Complete Response Letter for Obesity Drug Revives Vivus

 |  Includes: ARNA, OREX, VVUS
by: EP Vantage

FDA’s complete response letter on Qnexa was probably the best Vivus (NASDAQ:VVUS) could have hoped for. Given the negative news on obesity candidates recently, a request for already completed trial data and refinement of post-marketing safety plans seems a mild hit that the California developer might, just might, be able to recover from.

With shares already trading at half the value they were before an FDA expert panel voted against the drug, investors took the letter as good news and drove shares up 28% to $7.86 in early trading. (Vivus sheds more weight after Adcom rejection of Qnexa, July 16, 2010). The market response suggests some are betting that Vivus can address the regulatory concerns without expensive new trials.

Building a mystery

As with Arena’s (NASDAQ:ARNA) Lorqess, the complete response letter was a fait accompli given the advisory committee vote and the FDA’s heightened concerns over obesity drug safety (Meridia adcom leaves obesity space clear as mud, September 16, 2010). The only mystery left was what the FDA would ask of Vivus. New clinical trials to allay safety concerns would have surely pushed back launch by more than a year, and as the only unpartnered candidate in the obesity space, added tens of millions of dollars to Qnexa’s R&D costs.

FDA did not ask this. Instead, the agency asked for the two year data from the Sequel trial, an extension to its pivotal Conquer trial, along with further information on labeling, the risk evaluation and mitigation strategy (REMS), an update on adverse events, and informed Vivus that Qnexa would be a schedule IV drug regulated by the Drug Enforcement Administration.

As with Arena executives’ stance following the Lorqess complete response letter last week, Vivus’ management made the best of the situation (Without delay, FDA sends Lorqess back for more work, October 25, 2010). They said they will be able to respond to the FDA within six weeks. Depending on whether agency officials tag it as class I or II response, a new decision could follow two months or six months later.

Heart risk

Among the safety data FDA has sought is an assessment of whether elevated heart rate resulting from regular use of Qnexa, a combination of the older weight loss drug phentermine and the epilepsy compound topiramate, increases the risk of heart attacks or strokes. Vivus said it is preparing such analyzes from its studies of Qnexa in patients with complications of obesity and sleep apnea, but acknowledges that additional trials may be required.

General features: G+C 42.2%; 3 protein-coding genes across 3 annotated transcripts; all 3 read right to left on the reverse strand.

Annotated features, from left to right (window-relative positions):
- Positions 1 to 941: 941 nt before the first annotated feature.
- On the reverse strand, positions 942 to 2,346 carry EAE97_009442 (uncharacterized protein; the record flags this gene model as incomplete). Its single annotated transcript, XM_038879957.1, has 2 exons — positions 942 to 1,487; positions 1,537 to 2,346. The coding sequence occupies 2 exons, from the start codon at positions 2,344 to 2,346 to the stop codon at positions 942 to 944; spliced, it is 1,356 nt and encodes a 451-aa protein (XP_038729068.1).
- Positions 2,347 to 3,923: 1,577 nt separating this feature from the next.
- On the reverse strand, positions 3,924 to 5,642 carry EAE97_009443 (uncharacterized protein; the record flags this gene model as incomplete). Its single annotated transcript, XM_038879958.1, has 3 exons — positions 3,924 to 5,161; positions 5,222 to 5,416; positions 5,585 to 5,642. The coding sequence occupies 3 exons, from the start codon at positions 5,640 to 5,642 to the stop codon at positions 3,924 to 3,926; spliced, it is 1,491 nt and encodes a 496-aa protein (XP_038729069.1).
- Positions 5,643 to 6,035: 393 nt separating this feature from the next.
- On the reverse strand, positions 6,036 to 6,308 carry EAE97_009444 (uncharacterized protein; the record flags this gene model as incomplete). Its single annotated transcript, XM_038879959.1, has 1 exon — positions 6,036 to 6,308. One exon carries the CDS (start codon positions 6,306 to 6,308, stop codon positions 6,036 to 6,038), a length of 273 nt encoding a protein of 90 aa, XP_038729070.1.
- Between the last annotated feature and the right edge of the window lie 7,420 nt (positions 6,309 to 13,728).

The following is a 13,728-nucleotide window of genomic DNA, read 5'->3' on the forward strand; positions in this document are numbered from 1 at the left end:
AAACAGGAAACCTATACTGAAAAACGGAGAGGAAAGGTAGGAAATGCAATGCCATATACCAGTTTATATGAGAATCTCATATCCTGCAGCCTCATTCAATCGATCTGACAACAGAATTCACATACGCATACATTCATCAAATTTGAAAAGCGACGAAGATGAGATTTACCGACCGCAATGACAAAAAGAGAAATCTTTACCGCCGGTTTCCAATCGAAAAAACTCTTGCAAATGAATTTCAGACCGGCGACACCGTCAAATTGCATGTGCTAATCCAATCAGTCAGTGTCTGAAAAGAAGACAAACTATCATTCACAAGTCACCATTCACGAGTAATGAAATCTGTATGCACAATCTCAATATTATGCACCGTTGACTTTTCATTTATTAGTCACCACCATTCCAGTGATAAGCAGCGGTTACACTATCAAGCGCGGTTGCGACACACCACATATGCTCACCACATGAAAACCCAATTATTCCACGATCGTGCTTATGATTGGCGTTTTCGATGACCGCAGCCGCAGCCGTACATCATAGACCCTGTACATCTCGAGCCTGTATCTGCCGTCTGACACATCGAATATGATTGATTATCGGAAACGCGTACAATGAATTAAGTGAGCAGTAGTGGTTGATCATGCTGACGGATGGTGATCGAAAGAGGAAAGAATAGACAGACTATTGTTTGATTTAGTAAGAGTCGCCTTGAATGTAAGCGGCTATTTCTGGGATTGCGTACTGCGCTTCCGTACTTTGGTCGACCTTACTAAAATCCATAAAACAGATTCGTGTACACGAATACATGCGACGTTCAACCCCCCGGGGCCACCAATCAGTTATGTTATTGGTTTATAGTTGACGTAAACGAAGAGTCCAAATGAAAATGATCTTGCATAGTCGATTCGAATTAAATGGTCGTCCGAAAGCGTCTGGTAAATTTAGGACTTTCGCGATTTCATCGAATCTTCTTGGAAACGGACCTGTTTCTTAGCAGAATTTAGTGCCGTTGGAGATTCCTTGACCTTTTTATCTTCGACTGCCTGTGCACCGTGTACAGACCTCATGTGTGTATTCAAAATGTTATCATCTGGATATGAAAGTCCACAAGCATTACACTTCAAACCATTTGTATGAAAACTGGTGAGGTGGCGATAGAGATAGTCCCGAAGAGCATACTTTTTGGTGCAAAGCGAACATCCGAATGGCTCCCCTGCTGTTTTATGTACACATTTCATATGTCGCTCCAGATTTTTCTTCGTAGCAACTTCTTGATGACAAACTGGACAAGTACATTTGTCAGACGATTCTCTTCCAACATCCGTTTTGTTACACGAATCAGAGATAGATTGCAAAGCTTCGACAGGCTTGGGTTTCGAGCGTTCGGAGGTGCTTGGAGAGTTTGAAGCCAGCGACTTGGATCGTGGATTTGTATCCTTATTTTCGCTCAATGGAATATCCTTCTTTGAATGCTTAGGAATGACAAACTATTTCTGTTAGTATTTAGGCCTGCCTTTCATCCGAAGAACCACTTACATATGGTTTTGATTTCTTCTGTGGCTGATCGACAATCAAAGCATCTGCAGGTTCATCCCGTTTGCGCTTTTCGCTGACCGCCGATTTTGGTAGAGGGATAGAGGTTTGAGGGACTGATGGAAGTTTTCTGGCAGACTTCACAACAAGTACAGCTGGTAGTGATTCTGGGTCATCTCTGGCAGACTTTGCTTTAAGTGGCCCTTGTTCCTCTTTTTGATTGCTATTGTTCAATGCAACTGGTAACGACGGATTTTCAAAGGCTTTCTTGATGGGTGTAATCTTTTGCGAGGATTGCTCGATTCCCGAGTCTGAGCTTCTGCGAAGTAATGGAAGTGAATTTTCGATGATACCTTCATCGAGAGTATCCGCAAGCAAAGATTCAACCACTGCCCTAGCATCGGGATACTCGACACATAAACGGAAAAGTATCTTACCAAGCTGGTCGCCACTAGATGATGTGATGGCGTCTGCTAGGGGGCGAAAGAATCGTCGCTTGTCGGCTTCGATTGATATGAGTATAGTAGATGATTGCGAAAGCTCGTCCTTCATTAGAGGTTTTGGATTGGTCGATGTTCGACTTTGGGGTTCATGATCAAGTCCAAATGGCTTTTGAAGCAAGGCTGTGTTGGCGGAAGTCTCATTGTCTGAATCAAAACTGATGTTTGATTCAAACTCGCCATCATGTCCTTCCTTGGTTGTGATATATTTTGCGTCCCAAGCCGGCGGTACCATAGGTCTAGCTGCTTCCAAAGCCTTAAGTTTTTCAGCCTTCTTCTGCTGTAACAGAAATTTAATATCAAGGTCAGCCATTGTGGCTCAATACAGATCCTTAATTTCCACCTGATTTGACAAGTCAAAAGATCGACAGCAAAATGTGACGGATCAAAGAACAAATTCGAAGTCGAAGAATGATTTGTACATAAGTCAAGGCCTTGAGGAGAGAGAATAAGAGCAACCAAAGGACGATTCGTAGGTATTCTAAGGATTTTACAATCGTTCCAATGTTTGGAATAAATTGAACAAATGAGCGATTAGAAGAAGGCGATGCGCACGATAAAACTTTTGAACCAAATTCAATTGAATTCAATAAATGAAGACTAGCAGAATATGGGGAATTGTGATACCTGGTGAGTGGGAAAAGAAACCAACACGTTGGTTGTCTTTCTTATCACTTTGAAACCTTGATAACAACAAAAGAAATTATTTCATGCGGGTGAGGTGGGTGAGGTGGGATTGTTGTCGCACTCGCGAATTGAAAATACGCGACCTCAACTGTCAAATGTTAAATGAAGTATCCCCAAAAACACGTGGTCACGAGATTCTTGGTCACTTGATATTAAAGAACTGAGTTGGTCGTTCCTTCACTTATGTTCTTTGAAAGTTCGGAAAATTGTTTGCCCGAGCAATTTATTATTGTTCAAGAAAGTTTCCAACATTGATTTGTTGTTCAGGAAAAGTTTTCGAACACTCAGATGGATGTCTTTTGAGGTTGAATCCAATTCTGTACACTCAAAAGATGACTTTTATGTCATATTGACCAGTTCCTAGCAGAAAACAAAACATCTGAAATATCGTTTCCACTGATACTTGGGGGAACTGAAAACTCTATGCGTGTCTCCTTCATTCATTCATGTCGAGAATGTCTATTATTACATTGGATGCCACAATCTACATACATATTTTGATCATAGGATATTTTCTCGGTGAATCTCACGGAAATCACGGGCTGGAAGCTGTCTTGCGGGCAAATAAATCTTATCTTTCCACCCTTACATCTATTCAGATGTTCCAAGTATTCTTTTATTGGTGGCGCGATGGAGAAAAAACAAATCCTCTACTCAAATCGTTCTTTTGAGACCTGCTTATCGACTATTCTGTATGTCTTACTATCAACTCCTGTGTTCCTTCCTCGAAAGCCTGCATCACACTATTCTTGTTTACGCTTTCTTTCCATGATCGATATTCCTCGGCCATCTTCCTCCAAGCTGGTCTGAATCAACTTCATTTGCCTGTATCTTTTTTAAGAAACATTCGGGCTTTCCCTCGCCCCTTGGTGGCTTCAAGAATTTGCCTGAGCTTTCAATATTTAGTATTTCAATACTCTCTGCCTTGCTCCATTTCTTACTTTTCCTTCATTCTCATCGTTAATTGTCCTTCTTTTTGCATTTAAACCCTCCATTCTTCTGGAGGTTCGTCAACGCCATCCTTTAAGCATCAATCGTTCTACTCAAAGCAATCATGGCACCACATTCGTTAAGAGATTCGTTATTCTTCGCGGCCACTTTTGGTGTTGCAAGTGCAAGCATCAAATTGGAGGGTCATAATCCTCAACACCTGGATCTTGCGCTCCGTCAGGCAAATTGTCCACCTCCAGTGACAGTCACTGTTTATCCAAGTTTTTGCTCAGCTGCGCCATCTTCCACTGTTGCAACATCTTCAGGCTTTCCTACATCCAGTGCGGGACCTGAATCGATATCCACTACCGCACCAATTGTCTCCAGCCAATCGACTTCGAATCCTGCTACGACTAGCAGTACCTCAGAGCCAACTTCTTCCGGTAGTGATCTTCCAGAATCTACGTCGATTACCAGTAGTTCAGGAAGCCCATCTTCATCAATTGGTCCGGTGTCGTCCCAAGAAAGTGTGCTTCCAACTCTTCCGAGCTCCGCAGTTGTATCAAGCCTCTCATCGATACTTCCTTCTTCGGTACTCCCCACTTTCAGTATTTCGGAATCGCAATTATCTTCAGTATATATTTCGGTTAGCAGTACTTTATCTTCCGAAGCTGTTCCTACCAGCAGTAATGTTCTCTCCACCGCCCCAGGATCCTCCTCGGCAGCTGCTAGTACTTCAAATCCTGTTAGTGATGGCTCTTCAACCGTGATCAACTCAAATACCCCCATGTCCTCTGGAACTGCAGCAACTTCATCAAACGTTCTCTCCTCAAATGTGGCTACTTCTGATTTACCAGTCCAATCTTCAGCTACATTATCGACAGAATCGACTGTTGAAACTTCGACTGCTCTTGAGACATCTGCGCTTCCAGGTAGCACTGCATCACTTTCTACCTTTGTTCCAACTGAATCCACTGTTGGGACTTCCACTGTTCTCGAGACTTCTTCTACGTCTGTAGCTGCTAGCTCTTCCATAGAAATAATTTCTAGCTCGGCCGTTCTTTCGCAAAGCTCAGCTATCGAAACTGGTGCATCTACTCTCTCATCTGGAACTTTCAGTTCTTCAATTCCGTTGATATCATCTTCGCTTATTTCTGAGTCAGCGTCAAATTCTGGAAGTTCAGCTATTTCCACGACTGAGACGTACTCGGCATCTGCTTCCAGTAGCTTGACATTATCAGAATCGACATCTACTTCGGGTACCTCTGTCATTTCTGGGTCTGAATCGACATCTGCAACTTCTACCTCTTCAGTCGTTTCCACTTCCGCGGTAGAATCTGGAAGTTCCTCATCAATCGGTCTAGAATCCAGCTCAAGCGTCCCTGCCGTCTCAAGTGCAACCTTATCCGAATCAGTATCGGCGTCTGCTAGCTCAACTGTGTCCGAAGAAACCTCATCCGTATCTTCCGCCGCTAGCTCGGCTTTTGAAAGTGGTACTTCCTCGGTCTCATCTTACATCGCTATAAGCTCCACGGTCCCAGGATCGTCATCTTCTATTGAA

In addition, the FDA is looking for tight controls over exposure to pregnant women because of concerns about the risk of birth defects resulting from topiramate. In a call with investors Friday, Vivus chief executive Leland Wilson said an existing registry amongst epilepsy patients has not established any birth defect risk, but said a registry for Qnexa will likely be a part of the REMS established for Vivus, should it be approved.

There is some question whether either the new data or a REMS will be adequate, however. Analysts from Cowen, for example, note that the 675-patient sample in the Sequel trial may be too small for a proper cardiovascular outcomes assessment.

Meanwhile, registries and risk mitigation have been insufficient at keeping women taking teratogenic drugs from getting pregnant in other cases – for example, Accutane – and this may prove an insurmountable hurdle for Qnexa.

No readthrough

So far, there has been no sign of readthrough to either Lorqess or Orexigen’s (NASDAQ:OREX) Contrave, which is due for an advisory committee meeting in December. Shares in Arena were up less than 2% and Orexigen 1%, suggesting that of the three, most bets are being placed on Vivus.

Whilst this is not necessarily unwise, given the relatively benign nature of FDA’s letter and the concerns raised – with Lorqess, a novel drug, there is still some discussion of a cancer signal – the path to market is still looking like it will lead well into 2011. And no matter what investors believe today, it may ultimately lead to a dead end.